As we are coming to a New Year, we are reading the final portions of the Torah. The 40 years of wandering in the wilderness are coming to an end. And yet, the Children of Israel do not actually enter the Promised Land in the Torah. (Read the Book of Joshua for what happens next.) On Simchat Torah, we will roll back to the beginning, the very beginning, B’reishit, Creation.
40 years is a powerful image for how long change can take. It took forty years for a band of slaves to turn into an independent people. Think back to 1976, and consider the changes you have seen (if you’ve been alive that long!). We have come so far in so many ways. And in many ways, there’s no apparent progress. Notice how this makes you feel: grateful? frustrated? despairing? hopeful?
This week, our #BlackLivesMatter team presented its report to the congregation. This robust, hard-working team spent a great deal of time and thought to assess and describe our congregation’s journey toward racial inclusion, equity and awareness.
Think back to when you first came to HBT. Note how far we have come. And consider how far we have yet to go. Are you feeling grateful? frustrated? despairing? hopeful?
In the past 3 years, our leadership has actively sought out ways to deepen our awareness, and worked to put into practice what we’ve learned. But having leadership alone is not enough.
This report is a major step forward on the journey. The assessment not only tells us where we’ve been and where we need to go. In the process, the team has raised important questions that have also led to more activism and deeper awareness.
But having activists is not enough.
The word for “enough” in Hebrew is dayenu. We are a dayenu people. We stop to appreciate what we’ve received, and to notice what we have yet to achieve. This report marks a dayenu moment. It gives us the information so that we can stop to acknowledge how far we’ve come, and set our sights for the road ahead. It’s time to say dayenu, on the one hand, it’s enough, and on the other hand, it’s not, not by a long shot.
One important advance in the years that I’ve been rabbi is the fulfillment of our goal to integrate the school and the temple, to integrate the community of parents and people without kids in the school, the “Sunday people” and the “Saturday people”. We’ve integrated the budgets and brought more school representatives into leadership.
We have an Education Team consisting of Hillary, Benita, and me who work together to ensure that the school and congregational activities, values, and policies are aligned. We share collective responsibility where we fall short, while we give full credit to individuals on the Ed Team for their successes.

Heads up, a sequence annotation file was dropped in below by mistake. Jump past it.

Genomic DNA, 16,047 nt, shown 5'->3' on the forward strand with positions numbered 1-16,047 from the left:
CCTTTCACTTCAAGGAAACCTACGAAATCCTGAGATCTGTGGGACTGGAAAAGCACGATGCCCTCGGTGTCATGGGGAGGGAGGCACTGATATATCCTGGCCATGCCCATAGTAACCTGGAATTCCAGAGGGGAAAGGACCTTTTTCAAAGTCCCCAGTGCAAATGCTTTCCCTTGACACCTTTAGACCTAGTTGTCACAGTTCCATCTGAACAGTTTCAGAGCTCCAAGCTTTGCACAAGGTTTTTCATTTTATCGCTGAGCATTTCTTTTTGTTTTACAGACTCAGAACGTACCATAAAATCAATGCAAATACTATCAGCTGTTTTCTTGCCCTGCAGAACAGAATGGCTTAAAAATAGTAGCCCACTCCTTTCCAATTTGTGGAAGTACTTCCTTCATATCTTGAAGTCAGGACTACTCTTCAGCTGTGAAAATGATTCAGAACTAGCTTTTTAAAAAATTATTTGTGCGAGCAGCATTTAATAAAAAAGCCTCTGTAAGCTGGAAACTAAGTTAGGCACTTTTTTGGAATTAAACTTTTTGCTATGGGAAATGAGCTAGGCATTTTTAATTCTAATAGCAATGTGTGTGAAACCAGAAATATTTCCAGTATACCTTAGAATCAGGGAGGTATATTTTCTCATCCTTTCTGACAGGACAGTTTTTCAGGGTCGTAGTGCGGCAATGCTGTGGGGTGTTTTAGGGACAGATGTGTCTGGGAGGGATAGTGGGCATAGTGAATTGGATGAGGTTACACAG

I am proud to note that we have nearly fulfilled that goal of integration. With the work of the Ed Team and attention of the temple leadership, the school is very much aligned with temple. In many ways, particularly regarding reflecting the diversity of multi-racial families, LGBTQ families & kids, addressing issues of class and disabilities, the school is leading the rest of the congregation.
That is not such a surprise, when you consider that the school is where our diversity is most visible. Particularly in the younger grades and among new families, we have a growing number of kids of color. But for those who do not come during school events, our temple’s diversity is not so obvious. We simply don’t have a large number of adults of color, and even fewer Jewish people of color. Though we proudly report that we are a multi-racial congregation, the work we need to be doing is to raise awareness among all the adults of our community in order to change our culture.
As the Israelites teach us, changing a culture takes time. Let me share a story I heard this summer about Camp JRF, the Reconstructionist summer camp. Camp JRF is deeply committed to creating inclusive, welcoming, and respectful community, and very successful at it. Rabbi Isaac Saposnik, camp director, described a recent incident at the weekly talent show. One skit featured a male counselor dressed in women’s clothing, meant to be a joke. When he appeared, the campers and counselors in the audience didn’t know how to react. They were confused and shocked, because this skit crossed a boundary of respect for transgender people.
What did Rabbi Isaac and the staff do? They decided to treat the offending counselor with the same respect they treat everyone. Rather than shame him publicly, they embraced him as they discussed the lesson that everyone learned that day. Just because camp professes inclusion doesn’t mean people never make mistakes. Mistakes help us learn. The values of community and respect were preserved while honoring the commitment to inclusion.
One take-away from this story is that this incident would not have turned out the way it did without years of preparing the ground. It took more than announcing an intention to change the culture. Not to mention that the camp atmosphere reflects the attitudes of the young staff, who are better prepared for these changes than their middle-aged parents and teachers.Our congregation is on a journey. I pray that we will become more like the Camp JRF family, becoming more aware of the needs of those who have been marginalized and disempowered, and being compassionate for those who lag behind. It will take time and patience, as well as a sense of urgency. I am hopeful that it will not take us 40 years!